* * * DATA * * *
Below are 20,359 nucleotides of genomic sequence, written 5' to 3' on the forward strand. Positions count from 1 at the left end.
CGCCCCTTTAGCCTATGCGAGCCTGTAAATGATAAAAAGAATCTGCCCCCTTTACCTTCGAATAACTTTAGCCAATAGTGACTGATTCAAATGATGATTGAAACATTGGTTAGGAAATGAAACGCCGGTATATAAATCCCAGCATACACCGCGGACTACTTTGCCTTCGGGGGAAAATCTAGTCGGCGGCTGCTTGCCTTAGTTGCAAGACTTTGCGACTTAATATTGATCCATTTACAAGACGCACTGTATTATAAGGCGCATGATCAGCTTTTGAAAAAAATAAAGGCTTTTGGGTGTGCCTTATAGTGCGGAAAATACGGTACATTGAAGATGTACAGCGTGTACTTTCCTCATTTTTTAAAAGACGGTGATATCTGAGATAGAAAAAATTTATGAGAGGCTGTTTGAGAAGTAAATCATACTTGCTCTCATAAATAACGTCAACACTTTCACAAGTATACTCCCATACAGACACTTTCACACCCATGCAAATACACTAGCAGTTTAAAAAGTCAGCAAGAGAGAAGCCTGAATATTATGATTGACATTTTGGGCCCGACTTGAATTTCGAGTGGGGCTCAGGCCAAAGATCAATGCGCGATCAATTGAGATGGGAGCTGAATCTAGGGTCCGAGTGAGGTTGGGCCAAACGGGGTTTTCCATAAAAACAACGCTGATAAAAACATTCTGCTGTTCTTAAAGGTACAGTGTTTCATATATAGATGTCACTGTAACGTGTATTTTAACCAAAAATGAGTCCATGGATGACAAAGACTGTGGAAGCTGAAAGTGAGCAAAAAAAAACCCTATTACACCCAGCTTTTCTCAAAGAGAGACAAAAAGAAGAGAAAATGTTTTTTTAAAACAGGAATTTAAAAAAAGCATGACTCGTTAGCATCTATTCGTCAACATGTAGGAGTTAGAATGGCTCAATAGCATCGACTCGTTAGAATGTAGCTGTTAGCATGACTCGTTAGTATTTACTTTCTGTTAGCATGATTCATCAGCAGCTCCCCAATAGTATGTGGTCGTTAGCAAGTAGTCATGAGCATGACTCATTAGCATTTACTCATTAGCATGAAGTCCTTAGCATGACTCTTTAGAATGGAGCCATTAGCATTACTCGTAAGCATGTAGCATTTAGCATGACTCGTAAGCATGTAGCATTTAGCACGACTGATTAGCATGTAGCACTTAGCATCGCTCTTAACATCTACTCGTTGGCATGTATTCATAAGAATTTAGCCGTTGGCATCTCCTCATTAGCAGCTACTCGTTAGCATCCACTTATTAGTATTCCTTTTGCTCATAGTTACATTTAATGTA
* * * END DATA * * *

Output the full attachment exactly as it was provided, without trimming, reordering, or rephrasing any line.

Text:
Below are 20,359 nucleotides of genomic sequence, written 5' to 3' on the forward strand. Positions count from 1 at the left end.
CGCCCCTTTAGCCTATGCGAGCCTGTAAATGATAAAAAGAATCTGCCCCCTTTACCTTCGAATAACTTTAGCCAATAGTGACTGATTCAAATGATGATTGAAACATTGGTTAGGAAATGAAACGCCGGTATATAAATCCCAGCATACACCGCGGACTACTTTGCCTTCGGGGGAAAATCTAGTCGGCGGCTGCTTGCCTTAGTTGCAAGACTTTGCGACTTAATATTGATCCATTTACAAGACGCACTGTATTATAAGGCGCATGATCAGCTTTTGAAAAAAATAAAGGCTTTTGGGTGTGCCTTATAGTGCGGAAAATACGGTACATTGAAGATGTACAGCGTGTACTTTCCTCATTTTTTAAAAGACGGTGATATCTGAGATAGAAAAAATTTATGAGAGGCTGTTTGAGAAGTAAATCATACTTGCTCTCATAAATAACGTCAACACTTTCACAAGTATACTCCCATACAGACACTTTCACACCCATGCAAATACACTAGCAGTTTAAAAAGTCAGCAAGAGAGAAGCCTGAATATTATGATTGACATTTTGGGCCCGACTTGAATTTCGAGTGGGGCTCAGGCCAAAGATCAATGCGCGATCAATTGAGATGGGAGCTGAATCTAGGGTCCGAGTGAGGTTGGGCCAAACGGGGTTTTCCATAAAAACAACGCTGATAAAAACATTCTGCTGTTCTTAAAGGTACAGTGTTTCATATATAGATGTCACTGTAACGTGTATTTTAACCAAAAATGAGTCCATGGATGACAAAGACTGTGGAAGCTGAAAGTGAGCAAAAAAAAACCCTATTACACCCAGCTTTTCTCAAAGAGAGACAAAAAGAAGAGAAAATGTTTTTTTAAAACAGGAATTTAAAAAAAGCATGACTCGTTAGCATCTATTCGTCAACATGTAGGAGTTAGAATGGCTCAATAGCATCGACTCGTTAGAATGTAGCTGTTAGCATGACTCGTTAGTATTTACTTTCTGTTAGCATGATTCATCAGCAGCTCCCCAATAGTATGTGGTCGTTAGCAAGTAGTCATGAGCATGACTCATTAGCATTTACTCATTAGCATGAAGTCCTTAGCATGACTCTTTAGAATGGAGCCATTAGCATTACTCGTAAGCATGTAGCATTTAGCATGACTCGTAAGCATGTAGCATTTAGCACGACTGATTAGCATGTAGCACTTAGCATCGCTCTTAACATCTACTCGTTGGCATGTATTCATAAGAATTTAGCCGTTGGCATCTCCTCATTAGCAGCTACTCGTTAGCATCCACTTATTAGTATTCCTTTTGCTCATAGTTACATTTAATGTA